An internal Army memo is calling on officers to fight legislation from a Marine veteran in Congress who wants to mandate fixes to a complex intelligence computing network panned by soldiers at war.
The congressman in question, Rep. Duncan Hunter, says that the March 22 email is essentially encouraging lobbying, which is outlawed for the military.
Meanwhile, a new test report on the war-deployed network, the Distributed Common Ground System, found that the latest upgrade, known as “Increment 1, Release 2,” is “operationally effective.” But the report is a mixed bag. It quotes battalion commanders as saying they did not find it “very helpful” during battle. They said they used “pencil and paper” to track the fight and later added the details to DCGS.
DCGS also provided inaccurate weather forecasts, according to a copy of the 2016 report obtained by The Washington Times, and it requires soldiers to undergo constant training.
The email from the Army National Guard intelligence directorate, or G2, which works closely with the active Army headquarters, also criticizes The Washington Times for its series of stories on DCGS and its spotty performance in the Afghanistan war.
It asserts the newspaper is a “lobby” for the Pentagon to buy an off-the-shelf data processor called Palantir, developed by a Palo Alto, California, technology firm. A functioning DCGS is crucial to fighting hard-to-find insurgents and terrorists. Analysts need to retrieve and study a wide range of reports to help commanders plan operations.
Palantir, a relatively simple network, has won praise from warfighters and is in use in Iraq. Army special forces specifically requested Palantir as they deployed back to Iraq in 2014 in the new war against the Islamic State army.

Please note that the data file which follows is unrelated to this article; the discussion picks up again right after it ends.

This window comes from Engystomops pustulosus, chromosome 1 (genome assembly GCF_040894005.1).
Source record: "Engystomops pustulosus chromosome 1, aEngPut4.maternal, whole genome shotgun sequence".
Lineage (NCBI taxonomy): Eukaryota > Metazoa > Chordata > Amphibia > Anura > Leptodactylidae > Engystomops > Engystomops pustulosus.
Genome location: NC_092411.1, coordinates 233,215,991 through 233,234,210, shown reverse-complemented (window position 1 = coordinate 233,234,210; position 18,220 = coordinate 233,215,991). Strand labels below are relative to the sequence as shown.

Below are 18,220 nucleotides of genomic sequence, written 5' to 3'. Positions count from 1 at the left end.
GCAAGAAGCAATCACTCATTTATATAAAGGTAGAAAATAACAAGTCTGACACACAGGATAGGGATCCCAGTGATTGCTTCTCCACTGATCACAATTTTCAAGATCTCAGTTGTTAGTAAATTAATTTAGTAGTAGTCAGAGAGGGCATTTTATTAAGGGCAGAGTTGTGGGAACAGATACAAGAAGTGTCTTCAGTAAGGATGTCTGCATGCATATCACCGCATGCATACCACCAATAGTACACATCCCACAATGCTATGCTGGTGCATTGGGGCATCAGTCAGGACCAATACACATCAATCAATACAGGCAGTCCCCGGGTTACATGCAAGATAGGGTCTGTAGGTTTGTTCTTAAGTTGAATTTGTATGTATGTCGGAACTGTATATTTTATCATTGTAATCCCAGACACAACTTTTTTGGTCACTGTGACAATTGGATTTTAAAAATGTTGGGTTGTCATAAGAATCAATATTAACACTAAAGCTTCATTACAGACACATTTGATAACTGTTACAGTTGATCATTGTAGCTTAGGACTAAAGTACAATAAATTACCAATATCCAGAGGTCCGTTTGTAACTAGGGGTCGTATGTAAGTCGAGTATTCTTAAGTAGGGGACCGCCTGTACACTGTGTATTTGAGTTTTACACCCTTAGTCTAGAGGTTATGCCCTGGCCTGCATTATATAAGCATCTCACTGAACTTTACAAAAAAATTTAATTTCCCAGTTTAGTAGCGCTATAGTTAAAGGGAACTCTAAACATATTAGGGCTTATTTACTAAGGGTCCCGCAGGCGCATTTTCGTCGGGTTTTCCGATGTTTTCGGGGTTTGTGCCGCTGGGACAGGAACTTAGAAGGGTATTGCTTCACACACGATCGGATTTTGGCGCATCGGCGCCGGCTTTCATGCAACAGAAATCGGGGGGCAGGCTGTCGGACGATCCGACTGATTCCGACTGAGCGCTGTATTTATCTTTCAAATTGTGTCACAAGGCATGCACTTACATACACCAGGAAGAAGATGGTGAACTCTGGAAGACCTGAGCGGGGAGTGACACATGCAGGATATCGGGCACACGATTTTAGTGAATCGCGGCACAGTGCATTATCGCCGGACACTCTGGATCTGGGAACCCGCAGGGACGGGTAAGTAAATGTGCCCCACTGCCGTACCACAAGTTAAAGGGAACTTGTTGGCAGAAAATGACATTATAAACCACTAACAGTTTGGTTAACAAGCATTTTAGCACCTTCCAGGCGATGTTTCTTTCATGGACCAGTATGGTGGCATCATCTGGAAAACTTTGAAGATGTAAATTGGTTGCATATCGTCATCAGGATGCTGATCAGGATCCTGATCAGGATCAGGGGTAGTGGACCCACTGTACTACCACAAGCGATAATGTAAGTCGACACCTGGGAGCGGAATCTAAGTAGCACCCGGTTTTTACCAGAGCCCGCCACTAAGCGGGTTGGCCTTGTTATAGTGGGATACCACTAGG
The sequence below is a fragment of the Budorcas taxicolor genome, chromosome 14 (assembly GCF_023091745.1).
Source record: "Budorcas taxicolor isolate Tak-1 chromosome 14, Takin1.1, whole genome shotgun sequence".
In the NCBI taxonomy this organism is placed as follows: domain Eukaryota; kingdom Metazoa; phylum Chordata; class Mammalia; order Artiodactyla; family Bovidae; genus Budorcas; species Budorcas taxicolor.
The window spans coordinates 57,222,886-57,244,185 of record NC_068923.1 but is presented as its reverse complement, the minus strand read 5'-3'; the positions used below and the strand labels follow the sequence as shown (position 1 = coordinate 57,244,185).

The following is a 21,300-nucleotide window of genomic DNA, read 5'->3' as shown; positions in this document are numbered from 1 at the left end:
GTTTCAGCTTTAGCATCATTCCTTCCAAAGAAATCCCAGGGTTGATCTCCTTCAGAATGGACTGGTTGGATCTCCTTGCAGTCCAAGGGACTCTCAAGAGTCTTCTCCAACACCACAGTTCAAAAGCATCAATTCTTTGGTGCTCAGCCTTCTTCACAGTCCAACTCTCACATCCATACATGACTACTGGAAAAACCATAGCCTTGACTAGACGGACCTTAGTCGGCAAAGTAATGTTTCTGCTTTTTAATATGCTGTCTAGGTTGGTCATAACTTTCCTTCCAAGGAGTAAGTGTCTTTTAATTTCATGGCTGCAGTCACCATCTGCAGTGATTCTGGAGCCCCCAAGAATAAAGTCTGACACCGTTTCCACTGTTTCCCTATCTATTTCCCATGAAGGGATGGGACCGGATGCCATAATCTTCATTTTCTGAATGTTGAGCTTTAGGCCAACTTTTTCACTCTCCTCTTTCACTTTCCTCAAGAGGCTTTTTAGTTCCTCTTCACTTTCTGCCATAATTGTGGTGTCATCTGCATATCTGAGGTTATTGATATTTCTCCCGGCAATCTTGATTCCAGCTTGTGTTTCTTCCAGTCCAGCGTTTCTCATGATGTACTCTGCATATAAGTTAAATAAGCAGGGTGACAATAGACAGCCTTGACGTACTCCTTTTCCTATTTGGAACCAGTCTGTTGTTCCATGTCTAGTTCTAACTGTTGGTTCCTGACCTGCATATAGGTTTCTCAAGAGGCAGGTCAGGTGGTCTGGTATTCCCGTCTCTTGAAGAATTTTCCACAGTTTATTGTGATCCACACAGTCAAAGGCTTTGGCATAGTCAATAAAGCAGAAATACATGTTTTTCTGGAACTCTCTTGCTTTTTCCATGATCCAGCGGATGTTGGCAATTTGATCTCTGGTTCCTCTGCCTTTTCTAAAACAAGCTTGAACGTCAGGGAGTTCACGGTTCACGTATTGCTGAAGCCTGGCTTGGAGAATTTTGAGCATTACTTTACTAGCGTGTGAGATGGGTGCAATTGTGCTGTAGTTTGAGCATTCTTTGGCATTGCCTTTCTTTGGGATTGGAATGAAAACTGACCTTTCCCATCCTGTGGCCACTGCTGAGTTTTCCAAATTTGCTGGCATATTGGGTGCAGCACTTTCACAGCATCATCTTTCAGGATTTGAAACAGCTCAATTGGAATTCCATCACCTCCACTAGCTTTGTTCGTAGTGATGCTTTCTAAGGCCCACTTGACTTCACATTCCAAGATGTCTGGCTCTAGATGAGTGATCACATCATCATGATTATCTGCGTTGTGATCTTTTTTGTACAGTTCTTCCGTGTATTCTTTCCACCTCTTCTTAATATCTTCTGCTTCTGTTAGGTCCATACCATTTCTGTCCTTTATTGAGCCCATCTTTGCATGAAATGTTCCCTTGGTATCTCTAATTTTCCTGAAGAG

The National Guard email was sent to a long list of officers informing them that the Army opposes draft legislation from Mr. Hunter, California Republican and a member of the House Armed Services Committee.
His bill would order the secretary of the Army to restructure DCGS. It would also tell the Army to buy functioning, off-the-shelf software, rather than have Army contractors develop new programs.
Previously, the Senate Armed Services Committee adopted language encouraging the Army to buy commercially available computers while DCGS received fixes.
The Army March 22 memo states that buying ready-made software would not work. “Delivering the same capability of DCGS-A with COTS [commercial off the shelf] creates compatibility and lifecycle/software update conflicts,” it says.
“We are asking that you approach your federal House of Representative and Senate leadership to provide them your input and advice as military intelligence senior leaders in the Army National Guard,” the memo says, according to a copy obtained by The Washington Times.
Mr. Hunter, who served in the Afghanistan and Iraq wars, has read a steady stream of leaked memos from commanders and their soldiers in the field who complained that DCGS is slow, too complex and prone to crashes. In some cases, units in Afghanistan parked DCGS hardware in a corner and used commercially available computers.
The National Guard email aligns with the Army’s fierce loyalty to DCGS. The effort has included blocking war-bound soldiers’ attempts to win Pentagon emergency approval to buy Palantir, The Washington Times has reported.
The Associated Press reported in March 2015 that, “Special operations troops heading to war zones are asking for commercial intelligence analysis software they say will help their missions. But their requests are languishing, and they are being ordered to use a flawed, in-house system [DCGS] preferred by the Pentagon, according to government records and interviews.”
The National Guard email also contains a reprint of a Washington Times story that quoted retired Lt. Gen. Michael Flynn, former director of the Defense Intelligence Agency, as saying DCGS has failed to live up to its promises and should be revamped and renamed.
In a statement, Mr. Hunter’s office called the National Guard email “more evidence” of a long-standing campaign “within the Army to undercut attempts by Representative Hunter and others to turn DCGS into an effective system.”
“By no means should anyone in the Army be encouraging others in the organization to lobby Congress on an issue, which is prohibited,” the statement said, accusing the author of “an agenda [he] has no business pursuing.”